Wolf Hirth waiting for a launch in the Laubenthal H2-PL ''Musterle'' glider, ca 1931
February 28, 1900|
|Died||July 25, 1959(aged 1901)|
|Cause of death||Heart attack in flight|
|Known for||Co-founder of Schempp-Hirth, glider manufacturers|
Wolfram Kurt Erhard Hirth (28 February 1900 – 25 July 1959) was a German gliding pioneer and sailplane designer. He was a co-founder of Schempp-Hirth, still a renowned glider (sailplane) manufacturer.
As a young man, Hirth took up gliding and was soon drawn to the Wasserkuppe, then the focus of the German gliding movement, earning his pilot's licence in 1920. In 1924, Hirth lost a leg after a motorcycle accident. From then on, he would fly while wearing a wooden prosthesis. He had the fibula from his amputated leg fashioned into a cigarette holder
In 1928, he graduated from the Technical University of Stuttgart with a diploma in engineering and began to focus on aircraft construction. Over the next decade, he would also tour the world, promoting gliding throughout Europe, the United States, Japan, South America, and South Africa. On 10 March 1931 he gave a demonstration of glider aerobatics over New York City. On one of these publicity trips, he suffered major injuries in a crash in Hungary, requiring a hospital stay of four months. He and Robert Kronfeld were the first pilots to gain the Silver C badge. He was the chief flying instructor at the Grunau Gliding School in the Riesengebirge mountains, then in Germany.
Wolf Hirth also took part in International Championships of Touring Aircraft Challenge 1929, Challenge 1932 (6th place) and Challenge 1934 (13th place). After some time in the USA he returned to Germany in 1934 because of US economic depression.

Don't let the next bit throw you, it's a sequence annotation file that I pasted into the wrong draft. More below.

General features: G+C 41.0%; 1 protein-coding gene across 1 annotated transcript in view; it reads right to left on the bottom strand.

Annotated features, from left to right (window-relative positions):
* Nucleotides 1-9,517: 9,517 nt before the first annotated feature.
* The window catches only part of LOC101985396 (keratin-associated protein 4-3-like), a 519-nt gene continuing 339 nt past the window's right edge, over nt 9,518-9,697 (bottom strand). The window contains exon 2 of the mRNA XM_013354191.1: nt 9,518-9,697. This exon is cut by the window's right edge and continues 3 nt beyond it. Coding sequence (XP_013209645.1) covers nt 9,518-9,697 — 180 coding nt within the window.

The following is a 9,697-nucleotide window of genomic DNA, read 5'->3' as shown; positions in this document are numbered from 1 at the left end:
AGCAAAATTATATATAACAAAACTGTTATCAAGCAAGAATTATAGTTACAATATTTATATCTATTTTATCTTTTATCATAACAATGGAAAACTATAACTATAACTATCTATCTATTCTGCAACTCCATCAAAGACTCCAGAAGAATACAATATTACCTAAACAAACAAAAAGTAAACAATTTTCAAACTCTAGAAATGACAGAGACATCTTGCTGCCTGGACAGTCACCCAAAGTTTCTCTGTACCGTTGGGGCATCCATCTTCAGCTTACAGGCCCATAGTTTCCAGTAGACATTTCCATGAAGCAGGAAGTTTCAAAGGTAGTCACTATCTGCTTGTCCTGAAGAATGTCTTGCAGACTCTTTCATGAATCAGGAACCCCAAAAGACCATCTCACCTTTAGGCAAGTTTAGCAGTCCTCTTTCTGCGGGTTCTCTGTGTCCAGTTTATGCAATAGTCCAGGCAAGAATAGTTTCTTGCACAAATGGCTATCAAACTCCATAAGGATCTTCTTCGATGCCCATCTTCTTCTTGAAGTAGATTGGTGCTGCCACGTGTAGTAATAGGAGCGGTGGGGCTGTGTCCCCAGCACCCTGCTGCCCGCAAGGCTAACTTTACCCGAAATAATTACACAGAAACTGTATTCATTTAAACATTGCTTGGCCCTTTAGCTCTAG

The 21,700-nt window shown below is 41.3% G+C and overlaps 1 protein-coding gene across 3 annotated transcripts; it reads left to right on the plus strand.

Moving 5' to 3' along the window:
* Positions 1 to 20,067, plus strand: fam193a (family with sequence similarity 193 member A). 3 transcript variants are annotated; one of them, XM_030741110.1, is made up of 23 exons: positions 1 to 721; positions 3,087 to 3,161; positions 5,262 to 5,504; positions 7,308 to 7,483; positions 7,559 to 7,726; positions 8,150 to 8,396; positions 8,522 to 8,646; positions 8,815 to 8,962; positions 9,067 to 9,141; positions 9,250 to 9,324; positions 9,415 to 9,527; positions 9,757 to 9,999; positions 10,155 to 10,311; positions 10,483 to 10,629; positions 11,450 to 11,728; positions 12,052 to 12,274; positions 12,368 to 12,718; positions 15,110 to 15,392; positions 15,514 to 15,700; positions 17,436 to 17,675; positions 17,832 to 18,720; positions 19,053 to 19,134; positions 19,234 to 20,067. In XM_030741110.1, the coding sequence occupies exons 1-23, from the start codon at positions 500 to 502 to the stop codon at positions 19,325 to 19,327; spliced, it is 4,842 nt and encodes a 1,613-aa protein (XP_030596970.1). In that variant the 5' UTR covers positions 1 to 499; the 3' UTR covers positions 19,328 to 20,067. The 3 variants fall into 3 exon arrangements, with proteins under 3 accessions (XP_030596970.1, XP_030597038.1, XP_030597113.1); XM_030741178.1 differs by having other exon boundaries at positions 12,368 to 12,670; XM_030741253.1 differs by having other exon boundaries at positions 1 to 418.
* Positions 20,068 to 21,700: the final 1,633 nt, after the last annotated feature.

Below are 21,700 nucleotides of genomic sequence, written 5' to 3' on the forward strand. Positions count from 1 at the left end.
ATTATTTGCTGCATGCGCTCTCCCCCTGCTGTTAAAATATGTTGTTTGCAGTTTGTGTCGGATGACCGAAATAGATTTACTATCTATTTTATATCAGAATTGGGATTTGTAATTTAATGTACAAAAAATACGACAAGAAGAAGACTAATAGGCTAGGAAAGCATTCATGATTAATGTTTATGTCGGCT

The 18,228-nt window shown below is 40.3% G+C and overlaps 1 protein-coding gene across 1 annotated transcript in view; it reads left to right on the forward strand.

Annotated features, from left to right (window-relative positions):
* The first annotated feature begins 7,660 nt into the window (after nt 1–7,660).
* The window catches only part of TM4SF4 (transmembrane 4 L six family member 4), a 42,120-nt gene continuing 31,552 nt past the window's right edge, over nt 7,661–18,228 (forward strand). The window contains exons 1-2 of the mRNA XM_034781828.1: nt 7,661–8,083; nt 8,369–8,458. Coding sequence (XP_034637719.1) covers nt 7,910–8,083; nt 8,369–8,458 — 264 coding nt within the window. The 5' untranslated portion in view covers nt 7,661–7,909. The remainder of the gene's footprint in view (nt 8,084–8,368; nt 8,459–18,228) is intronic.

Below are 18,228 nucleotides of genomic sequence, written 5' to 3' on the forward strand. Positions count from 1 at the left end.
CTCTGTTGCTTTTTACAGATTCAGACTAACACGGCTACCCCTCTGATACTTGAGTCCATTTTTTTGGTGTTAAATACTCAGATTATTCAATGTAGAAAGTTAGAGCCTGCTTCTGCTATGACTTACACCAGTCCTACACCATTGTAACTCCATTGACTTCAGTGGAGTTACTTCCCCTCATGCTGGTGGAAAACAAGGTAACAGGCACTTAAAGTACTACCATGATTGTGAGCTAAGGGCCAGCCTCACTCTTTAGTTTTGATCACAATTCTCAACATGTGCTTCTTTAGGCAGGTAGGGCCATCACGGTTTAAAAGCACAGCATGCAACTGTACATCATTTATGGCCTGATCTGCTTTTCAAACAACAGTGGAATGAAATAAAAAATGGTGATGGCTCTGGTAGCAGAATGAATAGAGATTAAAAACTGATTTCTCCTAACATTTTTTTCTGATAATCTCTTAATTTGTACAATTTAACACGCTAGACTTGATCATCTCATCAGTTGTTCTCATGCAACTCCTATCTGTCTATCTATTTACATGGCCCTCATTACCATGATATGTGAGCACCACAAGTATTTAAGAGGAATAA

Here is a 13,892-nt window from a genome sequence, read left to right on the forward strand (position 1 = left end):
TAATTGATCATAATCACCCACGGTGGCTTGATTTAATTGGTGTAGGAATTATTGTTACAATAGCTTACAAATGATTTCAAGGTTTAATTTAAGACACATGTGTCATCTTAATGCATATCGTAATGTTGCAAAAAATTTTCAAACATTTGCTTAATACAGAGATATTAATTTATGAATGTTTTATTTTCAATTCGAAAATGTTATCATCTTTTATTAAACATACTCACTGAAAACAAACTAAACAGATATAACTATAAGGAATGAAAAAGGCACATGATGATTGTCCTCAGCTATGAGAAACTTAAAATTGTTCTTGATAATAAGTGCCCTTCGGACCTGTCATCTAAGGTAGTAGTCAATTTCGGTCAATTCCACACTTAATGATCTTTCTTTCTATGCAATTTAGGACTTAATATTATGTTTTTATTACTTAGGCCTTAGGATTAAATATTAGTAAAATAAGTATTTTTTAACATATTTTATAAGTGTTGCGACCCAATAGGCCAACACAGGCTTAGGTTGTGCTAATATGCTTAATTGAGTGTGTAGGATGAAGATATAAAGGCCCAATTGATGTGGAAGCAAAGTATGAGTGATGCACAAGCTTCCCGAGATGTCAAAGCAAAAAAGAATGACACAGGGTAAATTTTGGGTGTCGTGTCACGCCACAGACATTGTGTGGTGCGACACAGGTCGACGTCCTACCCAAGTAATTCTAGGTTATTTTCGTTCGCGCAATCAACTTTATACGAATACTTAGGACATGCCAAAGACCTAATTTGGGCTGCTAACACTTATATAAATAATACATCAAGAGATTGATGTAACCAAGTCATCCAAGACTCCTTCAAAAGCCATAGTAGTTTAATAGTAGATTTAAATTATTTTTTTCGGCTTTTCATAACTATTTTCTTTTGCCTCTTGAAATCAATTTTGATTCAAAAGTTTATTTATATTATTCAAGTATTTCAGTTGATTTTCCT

With the assistance of Wolf Hirth, Martin Schempp founded his own company in Göppingen in 1935: "Sportflugzeugbau Göppingen Martin Schempp". In 1938, Wolf Hirth, mainly responsible for the design work, officially became a partner in the company, which then took on the new name “Sportflugzeugbau Schempp-Hirth”. The company relocated to Kirchheim-Teck the same year. The company first manufactured a small training glider, the Göppingen Gö 1, intended to rival the Grunau Baby. The company's first real success, however, was the Gö 3 Minimoa, a distinctive aircraft with an elegant gull wing design that was used to break several world records and win championships around the world.
Hirth continued to direct the firm throughout World War II. In 1940 the company began manufacturing assembly parts for Messerschmitt Me 323 and Me 109 and other aircraft. From 1945 the company made furniture and other wooden components for industry until glider production could begin again in 1951. He was elected President of the German Aero-Club in 1956.
He had a heart attack while flying his Vogt Lo-100 aerobatic glider in 1959 and died in the subsequent crash.